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National Association of Managed Care Physicians Fall Forum 2019

Are Value-Based Models Helping or Hindering Care Delivery for Primary Care Providers?

Jaime Rosenberg
Value-based models continue to enter the healthcare system, affecting a variety of fields, including primary care. And while success stories have been shared by payers and CMS touts these models as a way to “save” primary care, that's not the current reality, said Theresa Hush, chief executive officer of Roji Health Intelligence, LLC, during a session on population health management at the National Association of Managed Care Physicians 2019 Fall Managed Care Forum, held October 10-11 in Las Vegas, Nevada.
 
Value-based models continue to enter the healthcare system, affecting a variety of fields, including primary care. And while success stories have been shared by payers and CMS touts these models as a way to “save” primary care, that's not the current reality, said Theresa Hush, chief executive officer of Roji Health Intelligence, LLC, during a session on population health management at the National Association of Managed Care Physicians 2019 Fall Managed Care Forum, held October 10-11 in Las Vegas, Nevada.

When asking the audience of primary care physicians (PCPs) if value-based care is shaping up to be organized and directed where every practice has a good option, just a few hands popped up. When Hush changed direction and asked if value-based care is shaping up to be chaotic and overwhelming, with physicians struggling to find the right fit, the majority of hands shot up.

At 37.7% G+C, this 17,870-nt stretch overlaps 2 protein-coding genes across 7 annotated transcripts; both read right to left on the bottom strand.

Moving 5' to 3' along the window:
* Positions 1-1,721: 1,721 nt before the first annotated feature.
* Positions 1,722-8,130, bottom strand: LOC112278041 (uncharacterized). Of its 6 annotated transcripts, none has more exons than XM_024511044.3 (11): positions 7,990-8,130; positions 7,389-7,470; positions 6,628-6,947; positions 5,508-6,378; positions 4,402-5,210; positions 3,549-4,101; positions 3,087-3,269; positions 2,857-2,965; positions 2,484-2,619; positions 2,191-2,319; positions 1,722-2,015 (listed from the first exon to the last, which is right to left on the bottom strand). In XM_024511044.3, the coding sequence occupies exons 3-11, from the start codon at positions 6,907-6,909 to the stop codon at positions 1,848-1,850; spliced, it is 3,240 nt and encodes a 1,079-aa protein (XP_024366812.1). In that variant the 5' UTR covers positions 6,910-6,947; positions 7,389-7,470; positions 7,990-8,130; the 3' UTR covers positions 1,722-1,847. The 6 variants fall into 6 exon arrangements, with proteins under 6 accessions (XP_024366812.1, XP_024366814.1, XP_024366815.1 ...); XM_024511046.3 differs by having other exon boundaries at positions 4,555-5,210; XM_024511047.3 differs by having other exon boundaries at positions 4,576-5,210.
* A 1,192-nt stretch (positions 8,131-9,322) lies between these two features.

However, changes made by CMS show urgency and intent in pushing value-based care in primary care, said Hush, who outlined a multitude of changes announced by the agency in just the last year. These changes include the overhaul of the Medicare accountable care organization (ACO) program, the announcement of consumer reports for comparing hospital quality, and Medicare Advantage being pushed to maximize competition.

Hush singled out another change that has particular implications for primary care: CMS Primary Cares Initiative, which will offer PCPs 5 new models that they can implement under 2 paths: Direct Contracting, which is focused on larger groups with at least 5000 Medicare lives and is similar to an ACO; and Primary Care First, which is designed for smaller groups that have historically not participated in value-based care. Both of these models, explained Hush, are meant to stimulate risk among PCPs.

No matter what value-based models providers are participating in, whether it be the 2 under the Primary Cares Initiative or under ACOs, physicians are at risk; however, the financial implications differ based on the model, said Hush.

While Direct Contracting, ACOs, and Medicare Advantage models all leave providers responsible for their costs of care, the extent to which they are responsible may differ. For example, Direct Contracting offers partial and global capitation. Meanwhile, under Primary Care First, there are rewards and penalties for hospital utilization.

But, no matter which model physicians choose, they’ll still require the same tools, including coordination of care, communication with hospitals, and risk stratification, said Hush.

However, the increasing presence of value-based models and concurrent push toward risk for PCPs are happening alongside primary care downsizing. According to The Physician’s Foundation 2018 Survey of America’s Physicians, 22% of PCPs are limiting or refusing Medicare patients, 46% plan to change career paths, 80% are at full capacity or are overextended, 17% plan to retire, and 22% will reduce hours in the next 1 to 3 years.

At the same time, physician leadership is fading, according to Hush, who explained that there are fewer physician owner and more hospital owners practice sizes are growing, and internists are increasingly practicing in large multi-specialty groups.


 
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